NPR’s Leila Fadel speaks with Dr. Peter Noun, an oncologist in Lebanon, about the devastating impact the explosion in Beirut had on the hospitals in the city.
LEILA FADEL, HOST:
Tuesday’s astonishing explosion has also put a strain on Beirut’s already struggling hospitals. Saint George Hospital University Medical Center is about a mile from the site of the blast and was heavily damaged. Dr. Peter Noun is head of the pediatric hematology and oncology department at Saint George, and he’s with us now from his home in Beirut.
Dr. Noun, thank you for taking the time to speak with us during this difficult time.
PETER NOUN: Thank you for talking about our blast and our disaster.
FADEL: Yeah. Can you tell me about the state of your hospital right now? What have you been dealing with in the last few days?
NOUN: We don’t have any more hospital. Our hospital is completely destroyed. All the floors, all the walls, all the units are completely destroyed – nothing. It’s a non-functional hospital.
FADEL: So how are you treating people – people that were already sick and also the wounded that were coming in and may still be coming in?
NOUN: All the hospital is completely destroyed, even the ER. So the ER is not functional. We took the patients – all of them – outside the ER to the whole outside and to the parking. And we started treating patients outside. So we couldn’t take any more wounded from outside the hospital. The biggest problem we have is, as you said, pediatric oncology and pediatric ward. We have to continue without stopping chemotherapy for the patients with cancer.
NOUN: Patients having chemotherapy cannot stop their treatment. We sent several patients to another hospital in the north, around the north, and we dispatched some of them to other hospitals. But we still have around 100 patients without any hospital. We took the more severe ones to other hospitals, and now we are looking for other hospitals to start treating them.
FADEL: So in the meantime, what’s happening to these hundred people?
NOUN: They are having all chemotherapy home because they are stable. But they need urgently to have another place to be treated. We are talking with the Ministry of Public Health, and we might have American field hospital that will arrive very soon. It might give us 50 beds for chemotherapy. And I have several hospitals who said they will take some patients. And as I told you, the American emergency hospital field – that would be near the hospital’s ward.
FADEL: You said that many people died in the hospital.
NOUN: Yes. We lost four nurses, and we lost many patients in the hospital.
FADEL: Oh, my God.
NOUN: And unfortunately, I was yesterday in the funeral of the dad of one of my patients, a 6-year-old girl, Gemma. Gemma has lymphoma, and her father worked in Africa. She wanted him badly to come and to stay with her because when she’s receiving the chemo, she wanted her father with her. And with the coronavirus, you know, it was very difficult to…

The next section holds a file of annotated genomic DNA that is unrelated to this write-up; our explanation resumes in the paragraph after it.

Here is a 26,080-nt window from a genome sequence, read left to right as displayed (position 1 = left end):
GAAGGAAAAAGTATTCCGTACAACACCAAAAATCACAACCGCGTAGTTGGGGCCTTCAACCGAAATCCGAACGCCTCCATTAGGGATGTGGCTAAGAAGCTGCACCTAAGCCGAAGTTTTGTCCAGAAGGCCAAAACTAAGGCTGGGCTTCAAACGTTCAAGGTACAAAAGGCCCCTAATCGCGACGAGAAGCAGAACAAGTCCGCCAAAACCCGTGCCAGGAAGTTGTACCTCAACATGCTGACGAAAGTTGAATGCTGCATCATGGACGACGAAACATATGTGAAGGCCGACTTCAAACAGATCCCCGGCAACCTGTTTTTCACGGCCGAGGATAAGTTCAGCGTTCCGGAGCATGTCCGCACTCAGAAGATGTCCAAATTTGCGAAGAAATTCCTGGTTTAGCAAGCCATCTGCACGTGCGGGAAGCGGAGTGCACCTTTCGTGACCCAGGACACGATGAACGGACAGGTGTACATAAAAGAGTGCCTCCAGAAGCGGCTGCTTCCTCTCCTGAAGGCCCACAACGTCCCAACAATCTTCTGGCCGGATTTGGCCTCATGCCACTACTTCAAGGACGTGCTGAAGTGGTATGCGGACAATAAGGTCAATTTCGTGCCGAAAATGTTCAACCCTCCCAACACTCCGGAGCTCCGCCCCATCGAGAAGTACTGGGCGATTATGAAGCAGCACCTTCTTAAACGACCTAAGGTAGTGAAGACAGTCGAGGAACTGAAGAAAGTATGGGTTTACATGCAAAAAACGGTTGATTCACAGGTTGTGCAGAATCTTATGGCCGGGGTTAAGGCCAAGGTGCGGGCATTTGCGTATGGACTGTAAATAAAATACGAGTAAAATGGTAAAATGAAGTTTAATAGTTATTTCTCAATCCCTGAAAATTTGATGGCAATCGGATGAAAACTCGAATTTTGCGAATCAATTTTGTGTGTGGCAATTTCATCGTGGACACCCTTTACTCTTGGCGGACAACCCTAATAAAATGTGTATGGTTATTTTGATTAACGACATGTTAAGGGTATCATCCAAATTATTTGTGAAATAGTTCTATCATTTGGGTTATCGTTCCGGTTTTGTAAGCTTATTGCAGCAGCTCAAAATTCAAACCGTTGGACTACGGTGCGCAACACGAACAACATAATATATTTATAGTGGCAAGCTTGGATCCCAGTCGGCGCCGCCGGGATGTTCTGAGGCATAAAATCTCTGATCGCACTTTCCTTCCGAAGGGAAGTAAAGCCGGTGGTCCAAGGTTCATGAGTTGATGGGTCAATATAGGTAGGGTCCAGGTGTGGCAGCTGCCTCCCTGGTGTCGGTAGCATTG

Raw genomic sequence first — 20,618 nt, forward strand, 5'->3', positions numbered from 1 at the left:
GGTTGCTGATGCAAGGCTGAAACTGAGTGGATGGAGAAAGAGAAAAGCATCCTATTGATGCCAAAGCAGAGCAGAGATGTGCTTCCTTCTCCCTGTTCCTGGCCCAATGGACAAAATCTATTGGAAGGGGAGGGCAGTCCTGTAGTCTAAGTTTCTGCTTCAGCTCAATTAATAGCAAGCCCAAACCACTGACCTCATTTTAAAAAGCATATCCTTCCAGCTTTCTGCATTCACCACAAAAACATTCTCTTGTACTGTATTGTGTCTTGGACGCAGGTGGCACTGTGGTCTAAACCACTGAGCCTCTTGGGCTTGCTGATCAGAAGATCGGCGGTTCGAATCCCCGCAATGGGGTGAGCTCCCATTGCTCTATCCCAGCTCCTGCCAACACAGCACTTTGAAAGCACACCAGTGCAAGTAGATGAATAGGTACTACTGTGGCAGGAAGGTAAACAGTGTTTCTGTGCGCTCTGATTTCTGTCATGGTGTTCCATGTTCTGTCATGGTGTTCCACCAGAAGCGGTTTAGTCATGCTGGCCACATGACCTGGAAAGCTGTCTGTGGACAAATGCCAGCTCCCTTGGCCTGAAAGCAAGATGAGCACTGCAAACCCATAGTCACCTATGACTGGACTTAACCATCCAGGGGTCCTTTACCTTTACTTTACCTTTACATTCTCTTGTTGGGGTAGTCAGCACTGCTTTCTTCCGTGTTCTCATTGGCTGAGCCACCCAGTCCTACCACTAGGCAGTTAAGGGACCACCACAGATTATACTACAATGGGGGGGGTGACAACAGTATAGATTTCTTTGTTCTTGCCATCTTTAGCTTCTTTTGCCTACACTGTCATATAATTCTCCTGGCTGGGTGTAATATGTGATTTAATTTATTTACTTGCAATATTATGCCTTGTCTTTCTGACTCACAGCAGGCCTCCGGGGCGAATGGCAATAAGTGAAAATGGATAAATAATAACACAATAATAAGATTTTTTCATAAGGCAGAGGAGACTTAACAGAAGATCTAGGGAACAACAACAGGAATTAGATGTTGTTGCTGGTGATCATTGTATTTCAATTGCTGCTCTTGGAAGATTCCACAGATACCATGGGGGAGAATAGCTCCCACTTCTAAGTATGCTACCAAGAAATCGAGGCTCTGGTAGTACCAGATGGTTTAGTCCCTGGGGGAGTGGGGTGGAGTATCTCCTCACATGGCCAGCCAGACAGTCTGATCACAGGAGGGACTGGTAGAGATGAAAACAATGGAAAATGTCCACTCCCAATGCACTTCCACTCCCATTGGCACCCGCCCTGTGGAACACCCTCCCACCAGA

NOUN: …Come with the planes and the coronavirus. But we asked him to come, and we tried to find him an allowance to come to the country. He did the PCR. And when after the quarantine, he came to the hospital to stay with his daughter. And unfortunately, he’s dead.
FADEL: Oh, my God.
NOUN: So really, it’s a very sad story. But now I’m trying to be with her to tell her we are all beside her. But we cannot replace her father.
FADEL: And you were there the day of the blast.
NOUN: Of course. I went back to the hospital to help all the patients and the parents to evacuate, to send them to other hospitals. I found a disaster, an apocalypse. This remind me about the Titanic when they arrived to New York, and they didn’t find their parents. Everyone was looking for someone. My patient is looking for his father or her mother, and the parents are looking for their children.
It was really so sad, so bad, because many of the parents who were wounded or severely injured – they were transferred to other hospitals, and we didn’t have the time to tell the other parent or the family that – where are these patients. We have some injured and wounded who went to the north, to the south, so very far from Beirut because all the hospitals in Beirut and around were completely full.
FADEL: Wow. You know, we’ve heard many demonstrators, many Lebanese say they don’t want this aid to actually go to the government because they don’t trust it – that they feel…
FADEL: …That there’s been a lot of corruption. Can you – do you have that concern?
FADEL: Do you want to talk about that at all, or…
NOUN: I prefer not because, you know, we all have concerns. We know that our politics – we don’t trust many of them. But I don’t like to talk politics…
FADEL: I understand.
NOUN: …Now we are in a disaster.
NOUN: And I am so far from politics, as all Lebanese – we don’t trust our politic people here.
NOUN: And many of us, if not all of us, think that we are here due to our politicians.
FADEL: Yeah. And we can’t ignore the fact that this is happening during a global pandemic. Hospitals in Beirut were already under pressure because of the coronavirus.
NOUN: Yes, of course.
FADEL: So how is that impacting things and recovery efforts?
NOUN: You know, I had – unfortunately, it was one of my patients who has cancer, has a severe lymphoma – he had also coronavirus. And he was in the ward of the coronavirus, so he was not in the pediatric oncology floor. He’s doing fine. But you can imagine – corona, cancer and a blast.
NOUN: So (laughter) it’s too much.
FADEL: That’s Dr. Peter Noun, head of the pediatric hematology and oncology department at Saint George Hospital University Medical Center in Beirut. In a moment, we’ll hear from a former domestic worker in Lebanon who helps other women who’ve been kicked out by their employers about how this community has been affected by the explosion.
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